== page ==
[whohit]aliceandi[/whohit]

Winter stitching

In between the decorating and the cooking, the wrapping and the tidying, there has been a flurry of sewing in this house. It had been a slow start to the season, with nothing but a woollen skirt completed until the day Ilse and I sorted the fabrics, but since then I have not stopped.

We finished her quilt first, then mine. There was a rush of pre-Christmas sewing: dolls’ dresses, a hat, an armful of bags, a quilted table runner – all squeezed into odd moments between the festivities. Sometimes I cut the fabric in the evenings and left it out ready for a morning burst, and like the shoemaker I was amazed to see so much come together.

Since Christmas day there has been more rhythm to it. I work at my machine all afternoon until evening comes, then finish each piece, by hand, close to the fire.

I’ve not been alone. Ilse and Seb are by my side more often than not, also stitching. A cross-stitch kit, received on Christmas day. Pouches for treasures old and new. A flag, ready to fly in an island camp for the latest game of let’s pretend.

I love sewing with children. They make whatever their world demands, with confidence and considerable skill, and with none of the doubt of adults. When things don’t go to plan, the plan changes. And no matter how much help they receive, they have always made it all by themselves.

So while they sewed flags and pouches, I worked my way through a pile of offcuts, making shoppers and potholders, pencil cases and peg bags. Even the tiniest scraps were made into bookmarks and little pockets, just waiting to be filled with next summer’s lavender. And despite the odd thing being claimed by someone or other – and who could deny their littlest girl a mummy-made pencil case? – I have a shelf full of presents and empty of remnants.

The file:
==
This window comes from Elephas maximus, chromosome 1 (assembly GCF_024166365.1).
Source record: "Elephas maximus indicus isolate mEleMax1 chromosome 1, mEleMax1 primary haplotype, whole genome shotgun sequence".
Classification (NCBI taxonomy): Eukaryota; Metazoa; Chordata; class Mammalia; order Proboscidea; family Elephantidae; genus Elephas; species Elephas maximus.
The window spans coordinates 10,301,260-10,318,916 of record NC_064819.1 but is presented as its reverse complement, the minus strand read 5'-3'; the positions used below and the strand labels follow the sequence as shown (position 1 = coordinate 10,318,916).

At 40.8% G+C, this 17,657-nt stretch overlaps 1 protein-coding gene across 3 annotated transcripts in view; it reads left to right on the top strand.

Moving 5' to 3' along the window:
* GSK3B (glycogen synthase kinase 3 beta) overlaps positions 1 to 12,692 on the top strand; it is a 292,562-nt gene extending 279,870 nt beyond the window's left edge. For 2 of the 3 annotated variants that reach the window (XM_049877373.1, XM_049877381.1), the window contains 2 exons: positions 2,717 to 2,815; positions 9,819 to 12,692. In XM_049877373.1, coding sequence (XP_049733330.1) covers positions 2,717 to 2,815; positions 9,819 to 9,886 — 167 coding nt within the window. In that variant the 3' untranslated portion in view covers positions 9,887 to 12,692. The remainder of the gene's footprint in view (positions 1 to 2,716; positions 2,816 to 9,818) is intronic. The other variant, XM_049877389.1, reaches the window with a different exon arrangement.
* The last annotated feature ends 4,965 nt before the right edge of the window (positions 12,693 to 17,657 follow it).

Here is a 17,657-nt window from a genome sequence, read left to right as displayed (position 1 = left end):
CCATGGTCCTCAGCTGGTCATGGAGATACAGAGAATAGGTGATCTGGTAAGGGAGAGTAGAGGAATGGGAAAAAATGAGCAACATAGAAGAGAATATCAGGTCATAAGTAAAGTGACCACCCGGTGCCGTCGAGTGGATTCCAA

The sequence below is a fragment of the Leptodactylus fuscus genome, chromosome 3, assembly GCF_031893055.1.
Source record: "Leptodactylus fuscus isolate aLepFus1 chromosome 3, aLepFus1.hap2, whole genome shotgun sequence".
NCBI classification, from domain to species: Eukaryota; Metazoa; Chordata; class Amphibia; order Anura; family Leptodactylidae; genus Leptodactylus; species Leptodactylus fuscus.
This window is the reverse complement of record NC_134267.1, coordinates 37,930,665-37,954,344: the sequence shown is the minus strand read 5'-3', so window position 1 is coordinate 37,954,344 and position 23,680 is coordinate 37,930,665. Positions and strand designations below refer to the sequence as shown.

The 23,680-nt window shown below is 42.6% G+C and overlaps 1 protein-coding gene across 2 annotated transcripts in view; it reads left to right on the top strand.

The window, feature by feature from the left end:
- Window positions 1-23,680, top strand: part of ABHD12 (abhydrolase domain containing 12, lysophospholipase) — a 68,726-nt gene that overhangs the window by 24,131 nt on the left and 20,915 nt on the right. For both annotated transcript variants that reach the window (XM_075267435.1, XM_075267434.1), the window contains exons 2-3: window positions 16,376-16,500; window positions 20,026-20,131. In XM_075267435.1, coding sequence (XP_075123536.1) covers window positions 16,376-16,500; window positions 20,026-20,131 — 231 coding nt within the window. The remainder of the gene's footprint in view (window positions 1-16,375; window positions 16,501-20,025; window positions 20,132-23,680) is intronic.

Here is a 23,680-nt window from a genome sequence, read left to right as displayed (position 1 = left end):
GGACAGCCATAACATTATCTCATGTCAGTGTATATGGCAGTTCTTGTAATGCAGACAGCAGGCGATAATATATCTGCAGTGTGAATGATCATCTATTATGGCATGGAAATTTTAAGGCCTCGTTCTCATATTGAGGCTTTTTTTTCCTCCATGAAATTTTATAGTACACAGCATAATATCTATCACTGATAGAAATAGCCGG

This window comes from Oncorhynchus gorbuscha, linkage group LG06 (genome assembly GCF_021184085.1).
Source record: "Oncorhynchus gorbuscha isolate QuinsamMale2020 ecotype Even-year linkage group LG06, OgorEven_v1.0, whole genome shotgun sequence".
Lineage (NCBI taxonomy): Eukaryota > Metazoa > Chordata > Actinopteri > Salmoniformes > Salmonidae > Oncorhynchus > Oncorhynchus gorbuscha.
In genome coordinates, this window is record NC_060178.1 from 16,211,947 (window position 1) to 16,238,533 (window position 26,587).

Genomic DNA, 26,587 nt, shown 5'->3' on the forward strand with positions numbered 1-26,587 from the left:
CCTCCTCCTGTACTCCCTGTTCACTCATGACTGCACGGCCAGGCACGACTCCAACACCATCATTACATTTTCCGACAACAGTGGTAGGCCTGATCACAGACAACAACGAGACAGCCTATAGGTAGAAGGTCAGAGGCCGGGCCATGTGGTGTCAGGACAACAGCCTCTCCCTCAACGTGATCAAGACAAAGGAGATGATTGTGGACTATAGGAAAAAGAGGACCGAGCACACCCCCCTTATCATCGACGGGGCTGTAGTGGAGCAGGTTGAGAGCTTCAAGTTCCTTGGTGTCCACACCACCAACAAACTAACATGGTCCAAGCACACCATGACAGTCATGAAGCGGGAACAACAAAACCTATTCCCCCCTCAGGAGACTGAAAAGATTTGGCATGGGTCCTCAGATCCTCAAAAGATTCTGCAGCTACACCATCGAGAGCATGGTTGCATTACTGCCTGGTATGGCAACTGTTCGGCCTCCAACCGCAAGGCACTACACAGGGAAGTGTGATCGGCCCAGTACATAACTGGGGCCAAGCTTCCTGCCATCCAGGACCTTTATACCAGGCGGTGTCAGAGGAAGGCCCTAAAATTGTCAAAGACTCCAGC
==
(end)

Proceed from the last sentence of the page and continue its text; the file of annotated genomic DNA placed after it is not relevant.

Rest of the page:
We are getting back into the swing of it, my machine and I. We are ready now to tackle the next round of sewing: a summer frock for each of the girls and myself, and new shirts for Seb. I have a dress, passed on to me by my friend Miss Stevens, waiting patiently for alterations. There’s a new-to-me chair which needs upholstering. Bigger projects for when the children are back at school, to fill the quiet of the house.

Because this is the time for sewing. For emptying the shelves, ready for new fabrics in the new year. For ensuring that we are all ready for spring, with something fresh and light and floral. I have until April, when the weeds start to overtake my seedlings. When my machine will go to rest in the cupboard for the whole long summer. When the only sewing I might do is by hand on a garden bench, in odd moments of slanting northern sunshine. There are so many other places to be in summer, so many other things to do.

I fastened the last thread on the last gift yesterday evening, and found that I needed to pause. To pause, but not to stop. I took up the seed catalogue instead. I think I’ll spend the day in the garden, today. But I won’t stay out there too long. I’ll be back soon, at my machine, not too far from the warmth of the fire and the explorers’ camp behind the settee. I have sewing to do.

[whohit]winterstitching[/whohit]

Summer in Devon, Winter in York